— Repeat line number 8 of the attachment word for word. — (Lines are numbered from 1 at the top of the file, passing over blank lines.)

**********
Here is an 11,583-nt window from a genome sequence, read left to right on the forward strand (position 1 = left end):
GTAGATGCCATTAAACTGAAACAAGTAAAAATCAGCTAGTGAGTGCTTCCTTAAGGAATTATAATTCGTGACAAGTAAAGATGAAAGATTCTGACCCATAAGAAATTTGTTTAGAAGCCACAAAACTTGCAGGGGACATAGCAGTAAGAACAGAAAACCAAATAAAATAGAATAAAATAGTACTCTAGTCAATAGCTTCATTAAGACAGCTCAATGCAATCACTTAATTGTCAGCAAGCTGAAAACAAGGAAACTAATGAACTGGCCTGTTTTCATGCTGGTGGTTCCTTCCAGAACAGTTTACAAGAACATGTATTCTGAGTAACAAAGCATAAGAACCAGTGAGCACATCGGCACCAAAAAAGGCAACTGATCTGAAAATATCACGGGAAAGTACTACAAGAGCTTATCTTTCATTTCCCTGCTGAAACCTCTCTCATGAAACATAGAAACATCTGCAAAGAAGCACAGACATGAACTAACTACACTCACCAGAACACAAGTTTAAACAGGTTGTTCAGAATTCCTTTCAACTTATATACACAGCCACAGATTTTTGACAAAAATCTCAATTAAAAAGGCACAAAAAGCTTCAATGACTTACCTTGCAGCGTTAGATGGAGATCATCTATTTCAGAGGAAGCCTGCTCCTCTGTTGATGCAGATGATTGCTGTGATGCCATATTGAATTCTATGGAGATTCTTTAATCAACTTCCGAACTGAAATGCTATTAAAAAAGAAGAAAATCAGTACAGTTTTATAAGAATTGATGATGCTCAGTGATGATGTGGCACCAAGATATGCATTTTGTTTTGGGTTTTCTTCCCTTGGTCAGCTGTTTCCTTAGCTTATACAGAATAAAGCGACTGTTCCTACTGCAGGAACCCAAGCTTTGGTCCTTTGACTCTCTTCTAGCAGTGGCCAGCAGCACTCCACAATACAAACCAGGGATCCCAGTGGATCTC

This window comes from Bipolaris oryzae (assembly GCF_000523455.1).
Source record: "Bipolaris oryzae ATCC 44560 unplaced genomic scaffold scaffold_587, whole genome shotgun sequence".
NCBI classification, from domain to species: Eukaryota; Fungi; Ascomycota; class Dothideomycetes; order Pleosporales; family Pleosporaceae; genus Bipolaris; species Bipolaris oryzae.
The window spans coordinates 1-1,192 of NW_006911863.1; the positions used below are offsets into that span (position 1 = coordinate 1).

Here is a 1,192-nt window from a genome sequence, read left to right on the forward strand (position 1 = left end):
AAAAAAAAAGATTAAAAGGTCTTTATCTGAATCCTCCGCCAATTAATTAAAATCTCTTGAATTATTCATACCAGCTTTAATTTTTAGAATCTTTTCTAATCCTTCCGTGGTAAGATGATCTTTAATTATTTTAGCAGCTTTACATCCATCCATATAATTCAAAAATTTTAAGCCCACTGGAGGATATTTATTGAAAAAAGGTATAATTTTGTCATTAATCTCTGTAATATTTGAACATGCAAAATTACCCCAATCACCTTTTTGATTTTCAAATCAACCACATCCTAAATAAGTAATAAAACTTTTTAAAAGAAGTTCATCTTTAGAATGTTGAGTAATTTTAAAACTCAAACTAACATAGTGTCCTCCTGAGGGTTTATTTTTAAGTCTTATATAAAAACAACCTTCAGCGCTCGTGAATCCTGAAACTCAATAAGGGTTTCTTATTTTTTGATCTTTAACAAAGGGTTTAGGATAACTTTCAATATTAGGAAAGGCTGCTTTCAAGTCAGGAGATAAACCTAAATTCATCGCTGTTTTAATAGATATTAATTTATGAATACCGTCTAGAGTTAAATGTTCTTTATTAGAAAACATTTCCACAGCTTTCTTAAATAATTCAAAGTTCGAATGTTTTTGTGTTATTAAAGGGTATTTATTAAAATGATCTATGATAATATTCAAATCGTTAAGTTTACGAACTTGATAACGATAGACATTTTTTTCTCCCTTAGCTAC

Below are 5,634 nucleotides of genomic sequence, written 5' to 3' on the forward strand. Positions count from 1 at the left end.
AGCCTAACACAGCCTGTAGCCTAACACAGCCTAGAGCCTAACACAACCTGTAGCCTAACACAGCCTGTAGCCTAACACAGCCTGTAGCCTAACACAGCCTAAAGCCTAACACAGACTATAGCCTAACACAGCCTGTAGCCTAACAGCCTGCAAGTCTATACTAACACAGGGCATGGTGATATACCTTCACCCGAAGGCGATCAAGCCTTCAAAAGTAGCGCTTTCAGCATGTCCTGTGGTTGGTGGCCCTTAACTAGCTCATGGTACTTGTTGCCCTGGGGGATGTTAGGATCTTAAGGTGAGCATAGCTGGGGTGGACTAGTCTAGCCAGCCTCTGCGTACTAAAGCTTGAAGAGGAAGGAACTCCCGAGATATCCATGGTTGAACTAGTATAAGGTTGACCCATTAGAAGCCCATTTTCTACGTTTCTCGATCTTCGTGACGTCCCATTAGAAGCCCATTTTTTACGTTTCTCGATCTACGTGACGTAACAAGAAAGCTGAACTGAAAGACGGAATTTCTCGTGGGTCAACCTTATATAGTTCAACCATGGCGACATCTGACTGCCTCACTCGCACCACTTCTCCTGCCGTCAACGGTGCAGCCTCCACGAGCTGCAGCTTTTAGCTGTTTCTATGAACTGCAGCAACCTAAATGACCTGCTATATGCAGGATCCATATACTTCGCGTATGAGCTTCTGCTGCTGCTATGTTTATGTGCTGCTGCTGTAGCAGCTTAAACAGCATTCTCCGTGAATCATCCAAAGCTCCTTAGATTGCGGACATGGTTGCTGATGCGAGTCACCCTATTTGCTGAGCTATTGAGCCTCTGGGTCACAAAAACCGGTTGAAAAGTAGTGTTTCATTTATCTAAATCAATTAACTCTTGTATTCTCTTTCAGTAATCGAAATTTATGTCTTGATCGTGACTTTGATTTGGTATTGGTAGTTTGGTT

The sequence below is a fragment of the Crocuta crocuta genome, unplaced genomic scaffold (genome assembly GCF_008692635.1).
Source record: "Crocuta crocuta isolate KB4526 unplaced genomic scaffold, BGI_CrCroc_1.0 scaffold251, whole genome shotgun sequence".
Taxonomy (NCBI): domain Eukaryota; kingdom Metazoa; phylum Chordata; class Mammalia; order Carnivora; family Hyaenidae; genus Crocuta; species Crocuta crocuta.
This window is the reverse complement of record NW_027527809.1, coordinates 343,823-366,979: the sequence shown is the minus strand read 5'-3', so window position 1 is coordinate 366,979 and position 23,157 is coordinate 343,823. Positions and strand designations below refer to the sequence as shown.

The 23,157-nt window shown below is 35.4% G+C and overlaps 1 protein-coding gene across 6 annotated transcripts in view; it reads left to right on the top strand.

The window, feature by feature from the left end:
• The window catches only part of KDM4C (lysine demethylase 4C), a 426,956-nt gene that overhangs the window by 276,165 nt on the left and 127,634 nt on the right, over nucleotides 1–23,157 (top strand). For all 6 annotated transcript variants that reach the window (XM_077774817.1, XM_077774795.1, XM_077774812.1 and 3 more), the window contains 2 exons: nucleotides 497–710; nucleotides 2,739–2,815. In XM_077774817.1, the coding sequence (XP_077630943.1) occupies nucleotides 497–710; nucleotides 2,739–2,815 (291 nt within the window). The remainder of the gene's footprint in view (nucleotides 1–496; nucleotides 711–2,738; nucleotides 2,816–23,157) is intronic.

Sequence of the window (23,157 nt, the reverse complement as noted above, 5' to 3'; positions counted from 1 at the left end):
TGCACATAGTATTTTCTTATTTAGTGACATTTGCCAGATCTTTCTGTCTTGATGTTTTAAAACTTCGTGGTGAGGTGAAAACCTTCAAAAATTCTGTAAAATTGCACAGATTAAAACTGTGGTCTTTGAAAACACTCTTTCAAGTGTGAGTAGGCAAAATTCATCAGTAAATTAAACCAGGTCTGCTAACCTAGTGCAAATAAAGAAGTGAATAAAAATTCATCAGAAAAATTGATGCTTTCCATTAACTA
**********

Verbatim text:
AAAAAAAAAGATTAAAAGGTCTTTATCTGAATCCTCCGCCAATTAATTAAAATCTCTTGAATTATTCATACCAGCTTTAATTTTTAGAATCTTTTCTAATCCTTCCGTGGTAAGATGATCTTTAATTATTTTAGCAGCTTTACATCCATCCATATAATTCAAAAATTTTAAGCCCACTGGAGGATATTTATTGAAAAAAGGTATAATTTTGTCATTAATCTCTGTAATATTTGAACATGCAAAATTACCCCAATCACCTTTTTGATTTTCAAATCAACCACATCCTAAATAAGTAATAAAACTTTTTAAAAGAAGTTCATCTTTAGAATGTTGAGTAATTTTAAAACTCAAACTAACATAGTGTCCTCCTGAGGGTTTATTTTTAAGTCTTATATAAAAACAACCTTCAGCGCTCGTGAATCCTGAAACTCAATAAGGGTTTCTTATTTTTTGATCTTTAACAAAGGGTTTAGGATAACTTTCAATATTAGGAAAGGCTGCTTTCAAGTCAGGAGATAAACCTAAATTCATCGCTGTTTTAATAGATATTAATTTATGAATACCGTCTAGAGTTAAATGTTCTTTATTAGAAAACATTTCCACAGCTTTCTTAAATAATTCAAAGTTCGAATGTTTTTGTGTTATTAAAGGGTATTTATTAAAATGATCTATGATAATATTCAAATCGTTAAGTTTACGAACTTGATAACGATAGACATTTTTTTCTCCCTTAGCTAC